Grazalema

Discovering I totally don’t want to settle down (yet)

For three months we were in the south of Spain. Andalusia. I knew the name of the region and had heard it’s beautiful, and it is. Also I almost immediately felt at home. After the different world that Morocco was – especially to women, this part of the world seemed so incredibly welcoming.

Of course the endless stream of beer and wine that is poured daily, helps. And almost immediately we landed right in the middle (almost literally that is, since our campsite was right next to it) of the infamous Féria of Sevilla, which basically means partying for a week on end. After that we were treated to much more enjoyment of life. Because that is was the southern Spanish are all about, even if you take away the alcohol. Easily. There’s a passion for life, around there, and it’s contagious.

Longest stay ever

It was in Ronda that this feeling at home-kind-of-feeling got at its most. We stayed put for exactly three weeks. No need to say this has been the longest we’ve ever not moved. Well, the van, that is. I, myself, I hiked and got to know the valley on horseback as well. I enjoyed the pool that came with the campsite, got to know some nice people – both local and from abroad, withstood the unimaginable heat that struck us, and even got quite some work done.

The funny thing is, at one point I really felt as if I could live there. Like, seriously. I started to question myself whether I should not just stay there, then. This was a bit less serious, but still. I would never want to fool myself and think I like travelling around all the time while I actually don’t.

I even, accidentally, came across a nice language school and imagined how nice it would be to learn Spanish there. I always hated learning new languages and I only speak French because I moved to France on my fifteenth and simply didn’t have a choice, being dropped in a French school. But now I actually enjoyed using the few Spanish words I knew, how stupid I even must sound when talking – and annoyingly stopping in the middle of a ‘conversation’ to look up some other essential words through Google Translate now and then.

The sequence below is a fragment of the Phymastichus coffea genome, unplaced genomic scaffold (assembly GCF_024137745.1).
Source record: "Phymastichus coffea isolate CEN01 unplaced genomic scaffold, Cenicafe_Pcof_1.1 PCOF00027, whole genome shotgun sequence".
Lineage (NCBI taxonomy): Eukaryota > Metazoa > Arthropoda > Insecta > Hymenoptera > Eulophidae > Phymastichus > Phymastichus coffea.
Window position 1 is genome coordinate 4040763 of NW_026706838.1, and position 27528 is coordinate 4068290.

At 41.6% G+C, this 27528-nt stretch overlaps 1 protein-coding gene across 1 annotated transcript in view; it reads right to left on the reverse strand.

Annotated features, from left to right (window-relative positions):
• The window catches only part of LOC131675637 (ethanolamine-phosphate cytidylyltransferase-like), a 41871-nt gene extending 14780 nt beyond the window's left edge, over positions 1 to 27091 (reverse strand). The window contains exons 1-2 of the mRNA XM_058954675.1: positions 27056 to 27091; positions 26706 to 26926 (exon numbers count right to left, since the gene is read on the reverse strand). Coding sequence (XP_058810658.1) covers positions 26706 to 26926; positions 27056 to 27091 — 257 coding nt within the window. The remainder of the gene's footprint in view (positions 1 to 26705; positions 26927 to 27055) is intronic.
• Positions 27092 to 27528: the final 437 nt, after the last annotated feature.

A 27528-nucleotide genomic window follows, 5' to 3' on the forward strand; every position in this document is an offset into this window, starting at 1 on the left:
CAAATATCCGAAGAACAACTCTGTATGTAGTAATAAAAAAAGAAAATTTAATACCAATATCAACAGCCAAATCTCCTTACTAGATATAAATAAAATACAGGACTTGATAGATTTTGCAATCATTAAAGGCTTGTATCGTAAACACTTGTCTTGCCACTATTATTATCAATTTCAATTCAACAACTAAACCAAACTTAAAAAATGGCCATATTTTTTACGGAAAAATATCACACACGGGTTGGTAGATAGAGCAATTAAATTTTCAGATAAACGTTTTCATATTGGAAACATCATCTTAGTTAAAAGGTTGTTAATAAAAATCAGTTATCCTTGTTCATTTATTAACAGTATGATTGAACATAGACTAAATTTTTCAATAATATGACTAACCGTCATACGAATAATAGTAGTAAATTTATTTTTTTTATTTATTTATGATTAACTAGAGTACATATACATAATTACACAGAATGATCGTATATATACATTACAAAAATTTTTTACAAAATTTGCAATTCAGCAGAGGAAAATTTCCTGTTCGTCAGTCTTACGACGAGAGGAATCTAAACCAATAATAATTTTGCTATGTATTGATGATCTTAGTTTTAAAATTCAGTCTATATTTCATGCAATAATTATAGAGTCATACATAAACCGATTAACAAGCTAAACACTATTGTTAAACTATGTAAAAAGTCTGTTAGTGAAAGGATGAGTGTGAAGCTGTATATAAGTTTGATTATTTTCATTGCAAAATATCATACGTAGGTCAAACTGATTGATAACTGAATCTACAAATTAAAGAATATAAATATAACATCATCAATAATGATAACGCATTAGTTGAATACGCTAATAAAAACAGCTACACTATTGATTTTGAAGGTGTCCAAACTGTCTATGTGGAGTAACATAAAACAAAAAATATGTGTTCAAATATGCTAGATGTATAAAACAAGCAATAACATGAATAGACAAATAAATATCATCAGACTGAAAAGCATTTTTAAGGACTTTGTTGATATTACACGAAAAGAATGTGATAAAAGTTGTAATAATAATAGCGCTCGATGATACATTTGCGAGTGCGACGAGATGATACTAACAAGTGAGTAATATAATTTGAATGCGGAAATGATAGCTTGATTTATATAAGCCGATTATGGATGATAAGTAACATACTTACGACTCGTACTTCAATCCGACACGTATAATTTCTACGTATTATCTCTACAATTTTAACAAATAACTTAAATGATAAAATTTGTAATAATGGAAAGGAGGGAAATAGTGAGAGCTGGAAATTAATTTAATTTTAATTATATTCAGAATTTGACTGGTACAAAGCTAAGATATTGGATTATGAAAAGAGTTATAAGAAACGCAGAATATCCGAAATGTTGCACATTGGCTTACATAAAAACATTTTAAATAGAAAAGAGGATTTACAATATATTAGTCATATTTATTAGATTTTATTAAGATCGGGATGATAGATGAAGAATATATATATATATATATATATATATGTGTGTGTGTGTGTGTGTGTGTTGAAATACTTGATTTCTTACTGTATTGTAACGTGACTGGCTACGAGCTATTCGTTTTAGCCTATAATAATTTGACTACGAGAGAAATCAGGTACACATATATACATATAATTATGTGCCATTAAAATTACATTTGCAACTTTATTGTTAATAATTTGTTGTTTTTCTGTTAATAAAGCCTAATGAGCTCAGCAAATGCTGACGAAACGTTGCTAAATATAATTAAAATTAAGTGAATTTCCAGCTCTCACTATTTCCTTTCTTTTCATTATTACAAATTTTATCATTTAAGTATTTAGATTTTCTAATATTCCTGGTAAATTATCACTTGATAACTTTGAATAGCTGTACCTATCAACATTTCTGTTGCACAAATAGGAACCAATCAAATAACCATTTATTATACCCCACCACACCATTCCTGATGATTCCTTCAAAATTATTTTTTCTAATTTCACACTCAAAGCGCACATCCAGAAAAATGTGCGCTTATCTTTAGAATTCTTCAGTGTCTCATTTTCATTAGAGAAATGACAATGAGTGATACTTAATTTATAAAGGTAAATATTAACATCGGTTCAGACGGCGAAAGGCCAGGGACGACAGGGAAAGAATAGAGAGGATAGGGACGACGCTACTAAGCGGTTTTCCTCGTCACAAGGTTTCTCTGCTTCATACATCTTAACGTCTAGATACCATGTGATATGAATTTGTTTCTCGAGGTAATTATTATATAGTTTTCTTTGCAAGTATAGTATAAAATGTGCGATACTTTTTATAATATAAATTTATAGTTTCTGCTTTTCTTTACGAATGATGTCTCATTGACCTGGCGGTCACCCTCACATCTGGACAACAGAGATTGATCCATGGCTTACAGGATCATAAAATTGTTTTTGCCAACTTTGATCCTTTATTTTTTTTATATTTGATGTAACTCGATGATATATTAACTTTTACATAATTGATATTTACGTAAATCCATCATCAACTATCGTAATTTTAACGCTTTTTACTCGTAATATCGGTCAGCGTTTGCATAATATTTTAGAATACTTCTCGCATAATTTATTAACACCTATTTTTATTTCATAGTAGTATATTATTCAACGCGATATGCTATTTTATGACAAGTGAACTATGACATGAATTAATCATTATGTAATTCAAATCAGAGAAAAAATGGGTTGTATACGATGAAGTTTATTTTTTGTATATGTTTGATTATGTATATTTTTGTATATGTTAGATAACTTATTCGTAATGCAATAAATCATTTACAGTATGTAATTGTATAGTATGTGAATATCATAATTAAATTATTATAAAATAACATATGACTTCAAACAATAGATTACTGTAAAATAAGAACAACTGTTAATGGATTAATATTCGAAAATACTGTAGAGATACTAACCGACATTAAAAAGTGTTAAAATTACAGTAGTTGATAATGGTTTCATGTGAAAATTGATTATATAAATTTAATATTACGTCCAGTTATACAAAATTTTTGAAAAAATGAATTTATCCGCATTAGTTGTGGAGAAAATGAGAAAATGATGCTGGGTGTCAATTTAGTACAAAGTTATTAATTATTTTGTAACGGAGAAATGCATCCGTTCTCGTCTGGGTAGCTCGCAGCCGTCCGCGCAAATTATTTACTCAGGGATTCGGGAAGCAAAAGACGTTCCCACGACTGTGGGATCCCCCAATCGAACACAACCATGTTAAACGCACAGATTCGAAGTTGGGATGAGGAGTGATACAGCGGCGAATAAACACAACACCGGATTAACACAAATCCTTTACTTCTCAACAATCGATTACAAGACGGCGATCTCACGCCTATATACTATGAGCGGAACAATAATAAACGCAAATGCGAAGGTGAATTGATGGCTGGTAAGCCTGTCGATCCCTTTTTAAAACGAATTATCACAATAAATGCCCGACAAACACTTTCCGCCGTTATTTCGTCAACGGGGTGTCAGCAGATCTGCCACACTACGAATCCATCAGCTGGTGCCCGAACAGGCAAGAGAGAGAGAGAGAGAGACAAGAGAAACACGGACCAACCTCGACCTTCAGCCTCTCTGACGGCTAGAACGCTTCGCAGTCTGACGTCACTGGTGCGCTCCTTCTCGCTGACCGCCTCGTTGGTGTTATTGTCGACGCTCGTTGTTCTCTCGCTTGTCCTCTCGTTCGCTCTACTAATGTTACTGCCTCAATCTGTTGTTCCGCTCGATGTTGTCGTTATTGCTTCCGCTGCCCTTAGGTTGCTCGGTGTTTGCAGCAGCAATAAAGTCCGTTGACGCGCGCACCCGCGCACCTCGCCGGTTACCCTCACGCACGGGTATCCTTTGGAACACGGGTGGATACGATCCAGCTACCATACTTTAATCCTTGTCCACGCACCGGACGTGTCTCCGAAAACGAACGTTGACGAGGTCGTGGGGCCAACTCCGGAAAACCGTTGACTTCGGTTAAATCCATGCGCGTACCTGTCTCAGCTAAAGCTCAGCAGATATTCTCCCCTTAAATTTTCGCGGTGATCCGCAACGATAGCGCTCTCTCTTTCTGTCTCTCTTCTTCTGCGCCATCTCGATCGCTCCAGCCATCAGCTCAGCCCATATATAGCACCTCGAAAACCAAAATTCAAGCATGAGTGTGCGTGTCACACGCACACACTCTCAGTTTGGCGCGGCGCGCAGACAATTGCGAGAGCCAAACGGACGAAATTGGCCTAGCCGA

What to do?

It confused me. Did I have to do something with this feeling? I mean, it wasn’t like I was actually looking around for a place to live and I still wasn’t sure whether I actually wanted to live here. Wasn’t it maybe the easy pace of this area? Or the people who always seem to be open and up for a ‘chat’? Or, what actually does make you feel at home somewhere? Or do I just lack hanging out with others and therefore don’t feel part of a community that much? Because in all honesty, I could also easily imagine being a bit bored living there for some more months or so.

Leaving Ronda, as with all places we spent more time than average, it felt a bit emotional saying goodbye. In my head I whispered that I’ll come back, some day.

Being on the road again felt great and of course since then, it’s only been a week, we’ve already experienced the most wonderful things and places. Now I know why this feeling of ‘feeling at home’ had also made me feel so uneasy: I am totally not ready yet to settle down.

I guess someday I’ll be, because I am not a person to forever not have a steady base to return to. I also know that my life until now, with moving around in different kinds of cultures, has made for a lack of roots. There’s no place where I grew up where I totally feel at home. Instead I’ll always be looking at places from a somewhat theoretical way, checking boxes on things I look for.

Maybe that’s a part of what this journey is about: finding out where I belong. Without it being as dramatic as it now sounds, don’t worry. But aren’t we all looking for that, anyway?

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Wanderer. Likes writing, and reading too. Prefers an analog camera over a digital one. Couldn't live without her gargantuan supply of different teas. Also known as Mother of Dogs.

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